The Equal Employment Opportunity Commission (EEOC) issued new guidance on June 17, 2020, making clear that employers cannot test returning employees for COVID-19 antibodies without running afoul of the Americans with Disabilities Act (ADA). Below we outline this new guidance and provide key takeaways as organizations continue to plot out their employee screening programs to prevent the spread of COVID-19.
The EEOC’s new guidance addresses what type of employee screening tests are permissible under the ADA to prevent the spread of COVID-19 in the workplace. The ADA protects job applicants and employees from disability discrimination by: (1) regulating employers’ disability-related inquiries and medical examinations for all applicants and employees, including those who do not have ADA disabilities; (2) prohibiting covered employers from excluding individuals with disabilities from the workplace for health and safety reasons unless they pose a “direct threat” (i.e., a significant risk of substantial harm even with reasonable accommodation); and (3) requiring reasonable accommodations for individuals with disabilities (absent undue hardship).
The EEOC has said employers may generally test employees for COVID-19 and COVID-19 symptoms without violating the ADA under the “direct threat” exception. The new guidance, however, makes clear that employers cannot test returning employees for COVID-19 antibodies (i.e., indicators that the employee had previously contracted COVID-19 that cannot accurately diagnose a current infection). According to the EEOC, an antibody test constitutes a medical examination under the ADA. Because the Centers for Disease Control stated in its Interim Guidelines that antibody test results “should not be used to make decisions about returning to persons in the workplace,” the EEOC concluded that an antibody test “at this time” does not meet the ADA’s “job related and consistent with business necessity” standard for medical examinations or inquiries for current employees.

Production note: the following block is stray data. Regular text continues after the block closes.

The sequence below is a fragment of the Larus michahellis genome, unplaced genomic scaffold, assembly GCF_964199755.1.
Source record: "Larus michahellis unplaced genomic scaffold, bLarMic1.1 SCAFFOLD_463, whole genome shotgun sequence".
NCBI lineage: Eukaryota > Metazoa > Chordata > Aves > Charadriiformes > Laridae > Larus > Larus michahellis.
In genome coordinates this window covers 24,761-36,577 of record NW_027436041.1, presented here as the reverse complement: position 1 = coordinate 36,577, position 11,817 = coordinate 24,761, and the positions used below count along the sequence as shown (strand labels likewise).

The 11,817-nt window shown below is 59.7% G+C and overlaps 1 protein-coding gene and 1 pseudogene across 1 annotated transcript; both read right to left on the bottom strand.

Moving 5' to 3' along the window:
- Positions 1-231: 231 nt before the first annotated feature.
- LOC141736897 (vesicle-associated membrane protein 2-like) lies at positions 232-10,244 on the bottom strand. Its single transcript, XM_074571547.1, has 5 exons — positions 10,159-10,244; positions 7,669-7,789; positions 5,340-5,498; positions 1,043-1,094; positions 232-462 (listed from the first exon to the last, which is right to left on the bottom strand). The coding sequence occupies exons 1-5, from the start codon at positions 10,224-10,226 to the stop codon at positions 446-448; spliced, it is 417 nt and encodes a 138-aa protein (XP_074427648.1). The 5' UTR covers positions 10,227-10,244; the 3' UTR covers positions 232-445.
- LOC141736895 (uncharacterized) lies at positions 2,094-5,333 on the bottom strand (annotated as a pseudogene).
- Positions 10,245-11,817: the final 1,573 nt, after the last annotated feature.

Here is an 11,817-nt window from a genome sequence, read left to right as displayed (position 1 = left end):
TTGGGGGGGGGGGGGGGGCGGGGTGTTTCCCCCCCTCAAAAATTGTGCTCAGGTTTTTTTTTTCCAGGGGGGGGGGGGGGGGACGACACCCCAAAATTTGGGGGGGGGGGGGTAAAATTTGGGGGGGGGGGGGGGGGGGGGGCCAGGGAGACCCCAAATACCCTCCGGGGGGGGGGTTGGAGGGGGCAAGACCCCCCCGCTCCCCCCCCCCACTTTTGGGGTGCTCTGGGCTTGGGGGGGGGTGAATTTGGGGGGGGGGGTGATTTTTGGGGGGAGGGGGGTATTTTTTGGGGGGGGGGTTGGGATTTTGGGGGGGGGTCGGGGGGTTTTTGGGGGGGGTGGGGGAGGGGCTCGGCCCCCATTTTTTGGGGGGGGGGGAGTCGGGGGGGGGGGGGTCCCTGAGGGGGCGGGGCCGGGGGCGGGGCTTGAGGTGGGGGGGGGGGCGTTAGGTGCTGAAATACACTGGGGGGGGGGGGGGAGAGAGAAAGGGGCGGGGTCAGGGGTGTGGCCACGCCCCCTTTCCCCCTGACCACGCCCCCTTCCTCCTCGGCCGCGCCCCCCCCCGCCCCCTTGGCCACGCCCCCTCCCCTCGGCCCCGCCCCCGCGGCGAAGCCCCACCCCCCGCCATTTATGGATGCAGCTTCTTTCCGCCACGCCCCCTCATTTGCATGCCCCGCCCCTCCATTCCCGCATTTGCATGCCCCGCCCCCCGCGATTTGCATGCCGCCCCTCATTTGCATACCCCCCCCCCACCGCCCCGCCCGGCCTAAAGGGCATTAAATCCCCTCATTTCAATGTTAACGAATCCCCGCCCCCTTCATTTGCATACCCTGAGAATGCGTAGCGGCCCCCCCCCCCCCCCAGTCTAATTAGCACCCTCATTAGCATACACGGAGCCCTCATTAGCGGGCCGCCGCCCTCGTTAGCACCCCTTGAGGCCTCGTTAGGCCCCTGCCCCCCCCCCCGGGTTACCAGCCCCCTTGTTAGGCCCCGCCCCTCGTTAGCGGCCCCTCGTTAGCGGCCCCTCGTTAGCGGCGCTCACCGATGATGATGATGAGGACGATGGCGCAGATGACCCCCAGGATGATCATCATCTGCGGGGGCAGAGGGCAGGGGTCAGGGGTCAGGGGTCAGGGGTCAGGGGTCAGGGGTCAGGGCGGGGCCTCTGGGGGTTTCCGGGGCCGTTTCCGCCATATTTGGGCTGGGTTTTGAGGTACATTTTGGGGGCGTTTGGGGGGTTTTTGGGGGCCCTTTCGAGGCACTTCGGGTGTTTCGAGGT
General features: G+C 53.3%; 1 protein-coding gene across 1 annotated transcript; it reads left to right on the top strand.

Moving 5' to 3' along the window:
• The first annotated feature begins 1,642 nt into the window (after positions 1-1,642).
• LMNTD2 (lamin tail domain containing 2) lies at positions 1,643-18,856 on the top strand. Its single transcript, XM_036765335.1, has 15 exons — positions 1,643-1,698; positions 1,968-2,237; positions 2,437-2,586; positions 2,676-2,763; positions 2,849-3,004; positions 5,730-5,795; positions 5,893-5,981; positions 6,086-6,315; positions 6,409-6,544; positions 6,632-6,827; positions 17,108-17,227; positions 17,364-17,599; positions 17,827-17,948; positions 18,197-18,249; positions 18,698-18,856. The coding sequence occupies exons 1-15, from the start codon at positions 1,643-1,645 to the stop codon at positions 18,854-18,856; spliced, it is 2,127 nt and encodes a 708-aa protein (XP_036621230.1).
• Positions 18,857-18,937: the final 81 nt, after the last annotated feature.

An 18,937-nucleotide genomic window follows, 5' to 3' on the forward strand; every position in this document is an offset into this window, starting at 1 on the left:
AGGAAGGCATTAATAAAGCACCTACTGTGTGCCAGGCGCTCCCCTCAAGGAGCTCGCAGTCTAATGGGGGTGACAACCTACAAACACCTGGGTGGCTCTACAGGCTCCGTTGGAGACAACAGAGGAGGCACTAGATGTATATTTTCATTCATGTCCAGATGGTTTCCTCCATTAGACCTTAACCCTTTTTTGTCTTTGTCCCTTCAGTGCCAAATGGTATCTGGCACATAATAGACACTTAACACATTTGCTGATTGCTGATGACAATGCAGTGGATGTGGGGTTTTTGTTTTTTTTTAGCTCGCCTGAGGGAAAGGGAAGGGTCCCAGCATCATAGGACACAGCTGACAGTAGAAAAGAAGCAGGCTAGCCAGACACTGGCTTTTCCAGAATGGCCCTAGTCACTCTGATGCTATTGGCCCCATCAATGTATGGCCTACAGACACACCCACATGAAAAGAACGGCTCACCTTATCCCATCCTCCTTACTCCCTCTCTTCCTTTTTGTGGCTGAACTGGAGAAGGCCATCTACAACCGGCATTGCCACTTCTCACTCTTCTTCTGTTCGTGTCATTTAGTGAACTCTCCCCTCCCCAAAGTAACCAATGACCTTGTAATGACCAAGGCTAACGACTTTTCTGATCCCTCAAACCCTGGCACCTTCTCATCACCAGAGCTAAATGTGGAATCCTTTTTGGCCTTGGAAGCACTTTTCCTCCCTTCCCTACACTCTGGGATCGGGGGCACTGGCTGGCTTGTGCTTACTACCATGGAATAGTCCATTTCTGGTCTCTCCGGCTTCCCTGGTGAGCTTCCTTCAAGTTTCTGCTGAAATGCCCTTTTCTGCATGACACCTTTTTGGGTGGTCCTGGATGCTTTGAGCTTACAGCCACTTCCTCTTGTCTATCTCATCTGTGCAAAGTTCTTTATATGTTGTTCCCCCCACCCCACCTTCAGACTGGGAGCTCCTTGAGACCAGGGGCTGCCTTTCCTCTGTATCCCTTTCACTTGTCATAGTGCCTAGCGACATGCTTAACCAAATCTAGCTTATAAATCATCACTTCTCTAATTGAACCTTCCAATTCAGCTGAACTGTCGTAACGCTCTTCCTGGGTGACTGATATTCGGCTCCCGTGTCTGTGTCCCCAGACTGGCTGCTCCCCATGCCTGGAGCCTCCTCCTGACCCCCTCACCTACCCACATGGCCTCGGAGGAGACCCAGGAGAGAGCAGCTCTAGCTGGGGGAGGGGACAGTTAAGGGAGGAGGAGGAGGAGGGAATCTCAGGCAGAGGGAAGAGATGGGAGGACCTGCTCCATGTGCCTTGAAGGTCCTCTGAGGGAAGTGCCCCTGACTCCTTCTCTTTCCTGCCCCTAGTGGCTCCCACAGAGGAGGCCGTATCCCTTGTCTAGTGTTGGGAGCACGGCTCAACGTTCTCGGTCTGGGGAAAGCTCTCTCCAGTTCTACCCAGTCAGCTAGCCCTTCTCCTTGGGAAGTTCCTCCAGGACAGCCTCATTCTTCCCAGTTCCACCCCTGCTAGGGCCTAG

There are two key takeaways coming out of this new guidance. First, employers should examine their employee screening programs carefully to ensure they are not asking questions conducting medical examinations, or recording data that runs afoul of the ADA. Second, the EEOC is continuing to update their COVID-19 guidance, and it is important for employers to stay abreast of the EEOC’s developments after employee screening programs are initially rolled out. Similarly, employers should continue to align their programs with state and local guidance.
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